Various elements need to be addressed regarding gender bias issues and breaking stereotypes in this generation.


When we asked Jules Brooke, Founder - Handle Your Own PR, and She's The Boss (Australia) concerning this, she said, "I think the most important things are to close the pay gap so that women and men are paid equally for the same job. I also think every corporation must have an equal number of men and women on their boards if we are to truly change things."


Women globally have evinced the relentless vigour of women in power. Sheryl Sandberg – COO of Facebook, a 52-year old American, forged her way to success in the corporate world when things were not that easy. We have witnessed several robust, intelligent and inspirational women pioneers who have stood for women's rights while also defining the worlds of science, mathematics, aviation, and literature as an inventor, scientists, and leaders. My recent inspiration has been Malala Yousafzai, who advocates women's rights to education. It may sound basic, but it is rudimentary in empowering women.


We had the honour of having a conversation with Naaz Joshi, Miss World Diversity 2017, 2018, 2019, Miss Universe Diversity 2020 and Miss Trans Queen India 2018, on what aspects of this year's theme of International Women's Day, #breakthebias, still needs to be addressed in breaking stereotypes and gender bias issues even in this generation? To this, she responded, "I am thrilled that this year the theme is #breakthebias. Before I speak about transgender discrimination or transphobia, some people do not prefer to have a girl child as female foeticide, and infanticide is highest in India. I believe when the state of women in India is still so regressive, when will we, the trans women, be able to stall tall and talk about our rights?"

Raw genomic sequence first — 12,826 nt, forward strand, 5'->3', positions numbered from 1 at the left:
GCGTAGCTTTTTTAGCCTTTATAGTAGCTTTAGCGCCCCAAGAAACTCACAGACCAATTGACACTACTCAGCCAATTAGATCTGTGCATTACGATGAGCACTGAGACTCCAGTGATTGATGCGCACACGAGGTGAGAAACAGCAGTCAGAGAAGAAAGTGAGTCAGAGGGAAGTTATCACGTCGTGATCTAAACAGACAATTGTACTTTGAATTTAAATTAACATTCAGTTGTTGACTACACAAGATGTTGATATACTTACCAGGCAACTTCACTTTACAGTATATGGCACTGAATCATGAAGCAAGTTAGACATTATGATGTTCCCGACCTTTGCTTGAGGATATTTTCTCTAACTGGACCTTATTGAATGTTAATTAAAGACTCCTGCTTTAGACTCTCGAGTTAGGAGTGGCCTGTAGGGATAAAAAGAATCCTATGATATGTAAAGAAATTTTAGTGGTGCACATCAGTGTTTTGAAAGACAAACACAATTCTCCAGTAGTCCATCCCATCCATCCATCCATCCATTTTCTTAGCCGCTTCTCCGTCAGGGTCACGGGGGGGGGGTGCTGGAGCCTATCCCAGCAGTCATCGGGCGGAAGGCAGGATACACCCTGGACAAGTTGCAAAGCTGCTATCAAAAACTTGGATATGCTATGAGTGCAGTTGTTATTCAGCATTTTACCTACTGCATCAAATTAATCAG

Citing some of her personal experiences, Naaz shares a few anecdotes," If I have to pick one thing that is still there in this generation is the right to equality. No matter how big a celebrity from the trans community I am, people still look at me with raised brows. People in my country don't want to call me a celebrity because I belong to a marginalised community known for begging, clapping and prostitution, and people want to see me at that place only. I am not a gimmick, so pls don't use me to show that you are doing it for me or to show the world you care when my very existence is a taboo for society."


We have come a long way, yet we still have a long way to go. Only through tiny steps like encouraging individuals to promote gender-equal workplaces, boardrooms, government, workplaces, sports, health and wealth can we achieve a gender-equal world, free of bias, stereotypes, and discrimination based on gender. A more diverse, equitable, and inclusive world, where difference is valued and celebrated, because together, we can forge egalitarianism, and collectively, we can all #BreakTheBias.